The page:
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ERIC Number: ED307291
Record Type: Non-Journal
Publication Date: 1989-Mar
Pages: 41
Abstractor: N/A
Reference Count: N/A
ISBN: N/A
ISSN: N/A
The Effects of Group-Based Mastery Learning and Enhanced Cognitive Entry Behaviors on Algebra Achievement.
Anderson, Ronald W.
This quasi-experiment was designed to assess Robert Slavin's challenge to research on the effects of mastery learning on student achievement in algebra. Focus was on determining if there would be a difference in mathematics achievement between an experimental group (EG) of students whose initial cognitive entry skills were enhanced and who were subsequently taught under mastery learning conditions and a control group (CG) of similar students who were taught by conventional instruction. Applying stringent criteria for internal and external validity, Slavin's literature analysis using the technique of best evidence synthesis found only moderately positive effects of mastery learning on experimenter-made tests and virtually no evidence to support the effectiveness of mastery learning on standardized tests. In the present study, there were two EG classes (morning and afternoon) of ninth grade algebra I students (n=46) and two CG classes (morning and afternoon) of ninth graders (n=40). The subject groups were equivalent in mathematics achievement at the beginning of the experiment. All groups were administered the Orleans-Hanna Algebra Prognosis Test during the first few days of the experiment. The prerequisite mathematics skills of the EG students were remediated during the first week of the experiment. The EGs were taught for 18 weeks under mastery learning conditions. The CGs received traditional instruction for 18 weeks. During the final week of the experiment, all groups were given a teacher-made test and a standardized, norm-referenced test--the Step III Algebra End-of-Course Test. Teacher-made test results support Slavin's conclusions, while standardized test results indicate differences that exceed the range of effect sizes reported by Slavin. Results also show that more time was required in the morning class to remediate deficiencies in prescribed skills, and more time was available for enrichment activities in the afternoon classes. (TJH)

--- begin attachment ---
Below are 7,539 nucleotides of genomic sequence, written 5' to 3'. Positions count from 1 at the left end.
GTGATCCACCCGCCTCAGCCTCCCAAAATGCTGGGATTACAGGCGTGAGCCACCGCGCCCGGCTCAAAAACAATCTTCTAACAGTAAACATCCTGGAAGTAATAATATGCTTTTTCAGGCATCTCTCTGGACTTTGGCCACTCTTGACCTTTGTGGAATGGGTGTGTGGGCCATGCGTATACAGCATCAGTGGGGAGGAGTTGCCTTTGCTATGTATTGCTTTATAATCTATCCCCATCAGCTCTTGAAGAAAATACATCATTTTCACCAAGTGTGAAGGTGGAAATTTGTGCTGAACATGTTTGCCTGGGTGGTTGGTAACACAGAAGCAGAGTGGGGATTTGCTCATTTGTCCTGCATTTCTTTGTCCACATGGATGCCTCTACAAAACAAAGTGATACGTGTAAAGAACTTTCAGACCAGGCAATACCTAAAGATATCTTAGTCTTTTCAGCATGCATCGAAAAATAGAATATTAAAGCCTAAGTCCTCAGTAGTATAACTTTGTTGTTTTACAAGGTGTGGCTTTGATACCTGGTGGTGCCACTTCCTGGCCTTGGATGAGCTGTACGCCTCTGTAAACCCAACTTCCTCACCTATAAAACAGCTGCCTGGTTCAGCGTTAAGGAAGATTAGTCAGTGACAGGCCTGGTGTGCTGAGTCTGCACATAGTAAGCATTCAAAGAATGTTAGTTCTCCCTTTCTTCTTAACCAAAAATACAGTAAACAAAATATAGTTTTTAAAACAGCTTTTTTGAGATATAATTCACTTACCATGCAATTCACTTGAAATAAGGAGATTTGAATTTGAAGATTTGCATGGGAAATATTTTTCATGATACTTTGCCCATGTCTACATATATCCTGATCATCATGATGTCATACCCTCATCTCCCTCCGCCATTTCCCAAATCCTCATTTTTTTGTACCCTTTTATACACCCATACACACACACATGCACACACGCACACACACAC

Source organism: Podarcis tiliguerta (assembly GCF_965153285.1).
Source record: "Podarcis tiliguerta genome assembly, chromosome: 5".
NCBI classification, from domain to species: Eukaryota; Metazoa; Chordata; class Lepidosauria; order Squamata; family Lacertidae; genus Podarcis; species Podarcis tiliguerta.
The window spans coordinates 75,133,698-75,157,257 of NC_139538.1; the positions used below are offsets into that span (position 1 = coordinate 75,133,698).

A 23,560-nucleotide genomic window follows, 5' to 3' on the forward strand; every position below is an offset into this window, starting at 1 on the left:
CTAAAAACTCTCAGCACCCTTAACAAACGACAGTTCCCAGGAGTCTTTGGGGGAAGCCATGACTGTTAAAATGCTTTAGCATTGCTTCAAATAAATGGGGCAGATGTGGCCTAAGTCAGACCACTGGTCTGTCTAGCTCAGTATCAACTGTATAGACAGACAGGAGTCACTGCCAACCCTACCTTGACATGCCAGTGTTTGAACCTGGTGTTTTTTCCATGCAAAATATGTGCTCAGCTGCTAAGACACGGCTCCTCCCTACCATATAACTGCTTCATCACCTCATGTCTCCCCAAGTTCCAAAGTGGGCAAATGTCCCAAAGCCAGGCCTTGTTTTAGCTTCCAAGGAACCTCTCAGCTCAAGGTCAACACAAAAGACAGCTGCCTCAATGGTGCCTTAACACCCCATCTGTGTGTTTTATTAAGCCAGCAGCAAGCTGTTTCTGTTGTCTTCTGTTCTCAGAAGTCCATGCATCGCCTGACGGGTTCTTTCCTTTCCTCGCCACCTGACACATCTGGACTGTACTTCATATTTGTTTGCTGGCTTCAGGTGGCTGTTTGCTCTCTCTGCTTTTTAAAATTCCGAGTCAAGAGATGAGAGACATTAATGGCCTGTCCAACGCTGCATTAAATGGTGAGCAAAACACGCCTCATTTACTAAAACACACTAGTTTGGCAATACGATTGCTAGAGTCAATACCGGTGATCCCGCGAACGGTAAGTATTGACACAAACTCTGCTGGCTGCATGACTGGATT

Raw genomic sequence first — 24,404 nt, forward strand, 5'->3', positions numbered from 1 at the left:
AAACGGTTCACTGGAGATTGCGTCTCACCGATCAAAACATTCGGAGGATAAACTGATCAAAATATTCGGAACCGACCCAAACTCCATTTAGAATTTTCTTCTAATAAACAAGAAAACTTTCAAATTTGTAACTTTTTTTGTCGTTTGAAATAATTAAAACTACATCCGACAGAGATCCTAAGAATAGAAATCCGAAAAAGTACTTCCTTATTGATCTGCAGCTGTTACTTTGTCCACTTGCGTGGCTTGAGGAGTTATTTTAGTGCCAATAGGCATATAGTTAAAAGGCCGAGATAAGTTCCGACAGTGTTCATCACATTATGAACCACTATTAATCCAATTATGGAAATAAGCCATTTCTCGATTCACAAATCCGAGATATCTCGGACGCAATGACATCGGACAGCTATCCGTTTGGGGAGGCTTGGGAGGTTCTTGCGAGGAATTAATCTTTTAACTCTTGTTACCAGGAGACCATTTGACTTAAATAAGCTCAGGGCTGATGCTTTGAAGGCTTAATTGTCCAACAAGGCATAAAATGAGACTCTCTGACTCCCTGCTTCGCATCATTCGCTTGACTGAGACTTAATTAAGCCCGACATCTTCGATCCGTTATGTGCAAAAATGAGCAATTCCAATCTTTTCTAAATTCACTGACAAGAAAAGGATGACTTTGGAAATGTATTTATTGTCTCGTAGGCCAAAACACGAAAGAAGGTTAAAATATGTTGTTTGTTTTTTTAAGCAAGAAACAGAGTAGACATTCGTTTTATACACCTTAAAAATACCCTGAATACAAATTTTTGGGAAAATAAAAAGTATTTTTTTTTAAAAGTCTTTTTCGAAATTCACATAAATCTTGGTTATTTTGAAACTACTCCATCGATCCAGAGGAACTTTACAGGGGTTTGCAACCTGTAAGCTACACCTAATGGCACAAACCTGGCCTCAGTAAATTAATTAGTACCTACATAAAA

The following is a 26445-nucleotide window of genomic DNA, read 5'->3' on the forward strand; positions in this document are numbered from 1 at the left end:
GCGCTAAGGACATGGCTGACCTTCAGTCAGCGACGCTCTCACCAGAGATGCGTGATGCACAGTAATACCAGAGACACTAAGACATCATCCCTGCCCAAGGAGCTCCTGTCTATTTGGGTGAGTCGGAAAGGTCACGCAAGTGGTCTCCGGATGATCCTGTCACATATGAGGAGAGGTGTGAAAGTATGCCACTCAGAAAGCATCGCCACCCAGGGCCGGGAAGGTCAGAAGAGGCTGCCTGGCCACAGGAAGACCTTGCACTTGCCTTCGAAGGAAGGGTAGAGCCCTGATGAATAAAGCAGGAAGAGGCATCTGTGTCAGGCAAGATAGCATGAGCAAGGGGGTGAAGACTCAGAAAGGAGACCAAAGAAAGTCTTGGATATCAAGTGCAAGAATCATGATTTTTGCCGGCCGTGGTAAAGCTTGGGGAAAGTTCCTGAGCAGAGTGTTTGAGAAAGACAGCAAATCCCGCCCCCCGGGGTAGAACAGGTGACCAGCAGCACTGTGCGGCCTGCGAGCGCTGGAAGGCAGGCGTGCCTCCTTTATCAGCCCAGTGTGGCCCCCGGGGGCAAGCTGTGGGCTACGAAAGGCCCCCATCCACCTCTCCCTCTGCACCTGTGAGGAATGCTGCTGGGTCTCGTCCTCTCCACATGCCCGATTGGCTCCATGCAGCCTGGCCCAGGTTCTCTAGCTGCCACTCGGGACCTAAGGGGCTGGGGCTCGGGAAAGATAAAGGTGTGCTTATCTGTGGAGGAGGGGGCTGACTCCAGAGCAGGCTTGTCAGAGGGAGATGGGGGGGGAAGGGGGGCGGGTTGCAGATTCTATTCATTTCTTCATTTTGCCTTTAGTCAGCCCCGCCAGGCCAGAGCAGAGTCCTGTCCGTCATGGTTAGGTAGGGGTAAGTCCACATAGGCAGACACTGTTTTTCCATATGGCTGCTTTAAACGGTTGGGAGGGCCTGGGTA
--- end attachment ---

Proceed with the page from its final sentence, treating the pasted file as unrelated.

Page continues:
Publication Type: Reports - Research; Speeches/Meeting Papers
Education Level: N/A
Audience: N/A
Language: English
Sponsor: N/A
Authoring Institution: N/A